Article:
The attack came without warning.
As had become their standard practice since acquiring the ambulance, they had stopped at midday so as to eat, practice their Suus mahna throws, and perform any necessary maintenance on the vehicle to keep it functional. According to Charles, the ambulance was a wreck and they were lucky to have made it this far without its engine ‘freezing up’ or ‘throwing a rod.’ He often went on at length about the state of the ‘tranny’ or the ‘jug,’ or how the ambulance was barely a ‘four-banger’ despite the size of the engine. Most of the time, T’Pol barely had any idea what Trip was talking about when he began trying to explain what he was doing to the ambulance and why, but she listened quietly and gradually began to comprehend his meaning when he used slang she had little to no frame of reference for. It was in those rare moments when their roles switched – he became the mentor, and she the student – that she found herself unable to entirely regret the crash that had stranded them here.
Trip had just climbed out from underneath the ambulance when the fixed wing aircraft appeared. Twisting around one of the rocky outcroppings that the road followed, the attack plane abruptly leveled off and accelerated toward the parked ambulance. The noise of its engine suddenly filled the valley around them and T’Pol reacted without hesitation. She sprang toward Charles who was just now turning toward the aircraft and slammed into him. Her unexpected tackle took him completely by surprise – the impact knocked his breath from him in an explosive gasp – and carried them both clear of the ambulance. They hit the ground hard mere seconds before the guns on the aircraft began barking. Large slugs whined through the air, ripping into the road and the truck. Dirt, metal and glass exploded into the air, showering down upon them like rain. As if to mock their inability to retaliate, the aircraft climbed higher into the sky, its wings waggling. The pilot did not even bother to turn back and see how much damage he or she had wrought with the strafing run.
Without waiting for Charles to recover, T’Pol scrambled to her feet. At a glance, she could tell that the ambulance was a loss – the engine was on fire and bullet holes riddled the front tire. She shot a quick look in the direction that the plane had come from, noting now thick plumes of smoke rising into the sky beyond the horizon. It was probable that they had been nothing more than a target of opportunity by an aircraft returning from a strike mission, a realization that made her relax slightly.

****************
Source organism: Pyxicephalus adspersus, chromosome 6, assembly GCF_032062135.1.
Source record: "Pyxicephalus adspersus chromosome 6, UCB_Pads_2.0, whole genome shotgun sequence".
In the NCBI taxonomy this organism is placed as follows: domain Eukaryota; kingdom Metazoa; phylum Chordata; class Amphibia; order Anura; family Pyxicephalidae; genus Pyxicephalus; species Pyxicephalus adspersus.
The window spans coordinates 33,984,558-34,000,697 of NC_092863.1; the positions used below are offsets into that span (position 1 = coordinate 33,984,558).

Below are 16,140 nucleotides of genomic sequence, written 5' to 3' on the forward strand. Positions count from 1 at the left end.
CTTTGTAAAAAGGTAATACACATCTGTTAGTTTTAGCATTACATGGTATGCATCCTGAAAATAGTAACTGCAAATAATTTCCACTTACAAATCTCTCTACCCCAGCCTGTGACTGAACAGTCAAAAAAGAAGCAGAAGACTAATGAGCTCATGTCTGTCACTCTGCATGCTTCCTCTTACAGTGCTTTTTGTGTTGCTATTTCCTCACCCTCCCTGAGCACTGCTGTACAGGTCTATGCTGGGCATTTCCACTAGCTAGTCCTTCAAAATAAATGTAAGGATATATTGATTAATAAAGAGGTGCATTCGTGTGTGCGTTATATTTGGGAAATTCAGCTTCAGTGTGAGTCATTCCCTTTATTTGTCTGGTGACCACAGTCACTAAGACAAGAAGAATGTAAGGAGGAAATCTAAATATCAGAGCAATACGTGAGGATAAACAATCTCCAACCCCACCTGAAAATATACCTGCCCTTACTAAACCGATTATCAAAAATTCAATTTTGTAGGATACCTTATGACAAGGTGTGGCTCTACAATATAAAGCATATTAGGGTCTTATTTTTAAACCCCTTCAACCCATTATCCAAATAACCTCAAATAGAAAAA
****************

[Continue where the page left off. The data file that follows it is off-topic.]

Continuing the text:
The fire was spreading from the engine compartment, however, and T’Pol knew that there was very little time left before anything within the vehicle was consumed. She sprinted toward the back of the now ruined ambulance and pulled the door open. Smoke billowed out of the enclosed truck bed, but she ignored the discomfort and climbed in. Relying on her flawless memory rather than her vision – the smoke was getting quite thick – she located the two survival bags and flung them toward the open hatch at the aft of the vehicle. She spent several more long seconds gathering what items she thought necessary and throwing them out of the ambulance before finally exiting the vehicle herself.
A soft groan caused her to glance toward Trip and her breath caught at the sight of him still flat on his back.
“Trip?” T’Pol gasped softly before springing to his side. She could not help but to touch him and relief washed through her when he opened his eyes.
“What the hell happened?” he asked as he pushed himself into an upright seated position with her help. “I feel like I got hit by a truck.”
“You did not,” T’Pol replied. Silently, she chastised herself for the momentary loss of composure. At least Charles had not noticed her slip. “I knocked you to the ground,” she added, earning herself a wry frown.
“So you’re the truck,” Charles murmured. “A little warning next time, please.” He glared at the ambulance. “Figures,” he said. “I just got the thing running.”
“We should leave as quickly as possible,” T’Pol said. She straightened, pulling him to his feet as she did. When he gave her a look, she pointed toward the distant indications of a much larger fire. Tucker sighed.
“Well,” he remarked with a hint of disgust in his voice, “so much for heading in that direction.” He pointed to her left – planetary west, according to her internal compass – and T’Pol followed the gesture with her eyes. “That way?” Trip asked, crouching alongside the pile of gear and hefting one of the rifles. T’Pol studied the landscape for a moment – it was rocky, but dotted with enough trees so as to provide some cover from aerial reconnaissance or inclement weather.